Diagnosing plant problems not easy
Here are some questions to ask yourself when diagnosing plant problems in the landscape.
What is the name of the plant? It is important to know the normal appearance and growth habit of a plant before diagnosing problems. The perceived "problem" may be normal for this plant. Accurate plant identification is the first step in diagnosing plant problems.
Examples: Larch is a deciduous conifer and appears "dead" in winter. White pines shed inner needles profusely in autumn. Sweetgum has corky ridges on its stems. Variegated cultivars often appear abnormal in color.
What are the common pests that affect this plant? Most plants have a limited set of insect, mite and disease pests that affect them. When diagnosing problems, it helps to know the signs and symptoms of these common pest problems.
Check references such as "Penn State's Woody Ornamental Insect, Mite and Disease Management Guide" that outlines common pests of trees and shrubs.
Does the plant have specific site requirements or intolerances? While many plants tolerate a wide range of growing conditions, others do not. Know the requirements of each species.
Examples: Yews and Douglas fir are intolerant of wet sites. Rhododendron, pin oak, most hollies, and many other plants require acidic soils.
Some plants tolerate shade, others don't. Know the site preferences for your trees or shrubs. Many plant identification texts can help you determine site intolerances for specific plants.
How long has the plant been established on this site? Dead or dying plants that have been established less than two years may be affected by problems relating to the establishment of that plant in the landscape, beginning with the quality of the plant before it reached the site. Improper digging, handling, planting and post-transplant care are common plant killers.
Examples: Plants desiccated in transport; plants over or under watered in storage or after planting; plants dug with improper ball size; planting too deep in the nursery and/or the landscape.
Has there been recent construction, paving, grade change, or other disturbance on the site? Soil compaction and grade change reduces soil oxygen levels in the root zone. Tree roots can't function without adequate levels of oxygen. Trees decline and die. Decline may not occur until several years after the construction activity which makes diagnosis difficult.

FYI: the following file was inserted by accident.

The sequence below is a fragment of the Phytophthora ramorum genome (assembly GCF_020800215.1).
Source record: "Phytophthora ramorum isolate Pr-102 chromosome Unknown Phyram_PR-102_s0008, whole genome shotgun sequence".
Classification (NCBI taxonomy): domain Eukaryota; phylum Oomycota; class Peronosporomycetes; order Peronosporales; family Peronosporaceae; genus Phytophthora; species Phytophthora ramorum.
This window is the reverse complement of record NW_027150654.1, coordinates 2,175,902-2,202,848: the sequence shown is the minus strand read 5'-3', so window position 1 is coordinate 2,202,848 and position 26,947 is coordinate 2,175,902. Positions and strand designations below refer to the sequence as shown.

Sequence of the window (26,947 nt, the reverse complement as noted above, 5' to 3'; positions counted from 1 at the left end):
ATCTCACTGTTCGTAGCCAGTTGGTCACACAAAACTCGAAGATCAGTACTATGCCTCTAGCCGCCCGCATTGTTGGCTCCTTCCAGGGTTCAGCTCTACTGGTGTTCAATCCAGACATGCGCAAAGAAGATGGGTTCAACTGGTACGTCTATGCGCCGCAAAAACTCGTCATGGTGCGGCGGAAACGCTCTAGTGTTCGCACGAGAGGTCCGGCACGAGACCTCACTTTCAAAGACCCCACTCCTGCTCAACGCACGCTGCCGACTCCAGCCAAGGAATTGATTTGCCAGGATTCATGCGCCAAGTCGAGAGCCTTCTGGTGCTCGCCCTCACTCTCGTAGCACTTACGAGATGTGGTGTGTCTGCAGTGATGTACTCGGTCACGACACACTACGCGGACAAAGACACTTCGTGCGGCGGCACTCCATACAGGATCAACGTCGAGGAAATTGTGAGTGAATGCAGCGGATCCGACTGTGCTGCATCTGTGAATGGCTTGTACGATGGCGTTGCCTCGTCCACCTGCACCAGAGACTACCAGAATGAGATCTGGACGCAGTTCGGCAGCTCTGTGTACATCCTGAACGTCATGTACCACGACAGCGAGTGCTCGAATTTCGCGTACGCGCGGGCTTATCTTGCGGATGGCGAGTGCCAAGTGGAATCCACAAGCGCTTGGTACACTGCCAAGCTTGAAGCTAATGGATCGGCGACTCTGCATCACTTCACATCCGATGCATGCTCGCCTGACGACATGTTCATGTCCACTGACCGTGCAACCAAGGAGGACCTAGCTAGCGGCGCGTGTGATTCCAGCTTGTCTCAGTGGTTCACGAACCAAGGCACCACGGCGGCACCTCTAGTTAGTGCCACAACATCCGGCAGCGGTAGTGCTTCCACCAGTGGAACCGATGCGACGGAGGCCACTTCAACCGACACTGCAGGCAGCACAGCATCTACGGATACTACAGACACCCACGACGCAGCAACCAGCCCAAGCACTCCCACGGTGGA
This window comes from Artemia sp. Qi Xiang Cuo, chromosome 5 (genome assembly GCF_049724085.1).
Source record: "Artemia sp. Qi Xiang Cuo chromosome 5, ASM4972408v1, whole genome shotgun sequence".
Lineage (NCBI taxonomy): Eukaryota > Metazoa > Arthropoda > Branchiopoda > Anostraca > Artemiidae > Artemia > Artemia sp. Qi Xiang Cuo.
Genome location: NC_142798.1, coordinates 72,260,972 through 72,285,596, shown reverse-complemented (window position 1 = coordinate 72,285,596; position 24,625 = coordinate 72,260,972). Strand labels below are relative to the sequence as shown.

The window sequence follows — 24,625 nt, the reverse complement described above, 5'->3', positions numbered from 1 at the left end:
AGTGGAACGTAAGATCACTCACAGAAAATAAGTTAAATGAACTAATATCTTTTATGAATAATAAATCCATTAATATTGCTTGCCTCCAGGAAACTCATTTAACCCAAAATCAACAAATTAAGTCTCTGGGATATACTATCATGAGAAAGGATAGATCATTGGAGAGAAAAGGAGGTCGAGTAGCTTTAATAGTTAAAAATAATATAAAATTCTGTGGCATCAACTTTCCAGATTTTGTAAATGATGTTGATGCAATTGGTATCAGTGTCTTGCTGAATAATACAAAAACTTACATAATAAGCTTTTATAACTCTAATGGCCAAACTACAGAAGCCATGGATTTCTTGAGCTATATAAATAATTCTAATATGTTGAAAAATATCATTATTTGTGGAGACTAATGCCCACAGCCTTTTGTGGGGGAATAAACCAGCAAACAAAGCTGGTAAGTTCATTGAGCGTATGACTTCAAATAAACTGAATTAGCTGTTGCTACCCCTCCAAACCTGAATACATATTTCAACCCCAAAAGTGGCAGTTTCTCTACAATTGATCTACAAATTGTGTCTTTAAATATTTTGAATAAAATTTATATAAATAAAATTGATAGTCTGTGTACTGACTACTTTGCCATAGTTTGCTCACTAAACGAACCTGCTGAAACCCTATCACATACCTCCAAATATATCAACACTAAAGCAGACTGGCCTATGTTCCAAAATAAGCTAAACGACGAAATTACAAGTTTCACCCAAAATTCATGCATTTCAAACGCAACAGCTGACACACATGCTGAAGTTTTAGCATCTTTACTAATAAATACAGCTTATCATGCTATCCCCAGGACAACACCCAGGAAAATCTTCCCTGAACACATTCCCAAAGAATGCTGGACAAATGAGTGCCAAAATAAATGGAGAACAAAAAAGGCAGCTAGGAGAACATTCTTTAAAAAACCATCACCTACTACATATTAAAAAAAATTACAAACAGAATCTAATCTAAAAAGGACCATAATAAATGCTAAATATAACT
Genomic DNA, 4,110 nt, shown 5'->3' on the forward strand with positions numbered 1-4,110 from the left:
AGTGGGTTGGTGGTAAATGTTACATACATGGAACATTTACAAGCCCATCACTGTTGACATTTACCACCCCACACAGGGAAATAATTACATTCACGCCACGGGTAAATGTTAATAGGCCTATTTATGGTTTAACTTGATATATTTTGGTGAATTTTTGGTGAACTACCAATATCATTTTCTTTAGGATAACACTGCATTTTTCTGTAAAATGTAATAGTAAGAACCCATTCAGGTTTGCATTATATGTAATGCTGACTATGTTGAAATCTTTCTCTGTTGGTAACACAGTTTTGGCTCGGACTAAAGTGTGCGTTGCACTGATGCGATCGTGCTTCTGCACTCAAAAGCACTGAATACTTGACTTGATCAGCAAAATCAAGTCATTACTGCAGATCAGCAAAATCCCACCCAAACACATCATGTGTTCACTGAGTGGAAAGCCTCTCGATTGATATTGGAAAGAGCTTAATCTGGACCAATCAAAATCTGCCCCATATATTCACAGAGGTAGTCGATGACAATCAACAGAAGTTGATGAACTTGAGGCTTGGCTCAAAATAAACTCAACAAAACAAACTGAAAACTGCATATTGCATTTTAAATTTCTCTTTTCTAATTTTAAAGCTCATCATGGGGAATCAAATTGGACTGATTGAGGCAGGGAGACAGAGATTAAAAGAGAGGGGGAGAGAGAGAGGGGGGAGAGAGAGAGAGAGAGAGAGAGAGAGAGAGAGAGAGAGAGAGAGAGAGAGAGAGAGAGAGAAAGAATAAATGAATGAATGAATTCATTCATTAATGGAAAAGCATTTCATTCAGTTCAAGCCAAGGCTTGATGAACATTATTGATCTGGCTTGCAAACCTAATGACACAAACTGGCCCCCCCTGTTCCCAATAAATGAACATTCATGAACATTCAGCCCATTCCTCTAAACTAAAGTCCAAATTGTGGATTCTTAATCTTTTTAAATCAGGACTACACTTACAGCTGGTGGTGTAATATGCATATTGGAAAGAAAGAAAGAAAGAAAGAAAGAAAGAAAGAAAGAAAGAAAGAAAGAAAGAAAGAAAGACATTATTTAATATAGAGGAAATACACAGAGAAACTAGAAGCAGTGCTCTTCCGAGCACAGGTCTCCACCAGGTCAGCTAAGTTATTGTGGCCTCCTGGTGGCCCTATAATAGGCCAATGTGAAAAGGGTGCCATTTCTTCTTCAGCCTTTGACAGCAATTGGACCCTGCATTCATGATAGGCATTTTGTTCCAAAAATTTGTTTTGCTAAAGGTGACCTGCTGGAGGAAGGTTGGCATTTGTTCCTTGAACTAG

What's happening where the plant stem meets the soil? This is where you'll find girdling twine, rodent injury, girdling roots, mechanical injury, plastic burlap, graft incompatibility, improper planting depth signs, plastic pots still around the root ball, etc.
Is the site extremely wet for any extended periods during the year? Some sites are inherently too wet for certain landscape plants. Be aware of changing soil-water relations around plants due to construction, water diversion, broken rain spouting, etc.
Were herbicides applied recently? Herbicides used in normal turf and landscape management rarely kill landscape plants. The ability of a herbicide to cause landscape plant injury will vary depending on its mode of action, the plants involved, and many other factors. Some herbicides cause distinct plant injury symptoms while others will cause a range of symptoms that vary with the plant species involved. Herbicides are unlikely to injure individual plants in the landscape, so if symptoms are confined to one plant and surrounding plants are healthy, consider another diagnosis.
Were there recent, unusual weather conditions? Low temperature, late spring freezes, high winds, hail, drought, and excessive rainfall all affect plant growth. Weather conditions such as these are a convenient explanation when no other explanation is obvious and are sometimes inaccurately used. On the other hand, don't underestimate the impact of extremes in weather, often a year or more after the stress occurred.
Does the landscape have adequate soil resources to support plant growth? New construction sites often leave just a veneer of soil over cinder blocks, rubble, mounds of tree stumps, rocks, asphalt, etc. Unfortunately, you may never determine that this is the problem unless your postmortem includes use of a backhoe to reveal what is going on underground.
Has there been any other unusual activity that may have affected tree, shrub and turf health? This list is endless. Keep your eyes peeled for the unusual. Knowledge about the site history is often essential.
Examples: fired up the gas grill under the lilac, piled de-icing salted snow in the shrub beds all winter, never took the dog more than 10 feet from the porch all winter, fertilizer in deteriorating bags left under trees in the landscape, etc.
Diagnosing plant problems is not easy. Trees and shrubs, like other living things, often succumb to an accumulation of stresses rather than a single factor. This makes diagnosis difficult and sometimes impossible.
Experience and judgment come into play. For instance, while cedar apple rust and aphids are frequently found on crabapples each year, neither are plant killers. You must be able to discriminate among your observations before drawing conclusions. Sometimes, we fail to look closely enough to gather the information needed to diagnose the problem.
"Growing Green" is contributed by Lehigh County Extension Office Staff and Master Gardeners. Lehigh County Extension Office, 610-391-9840; Northampton County Extension Office, 610-746-1970.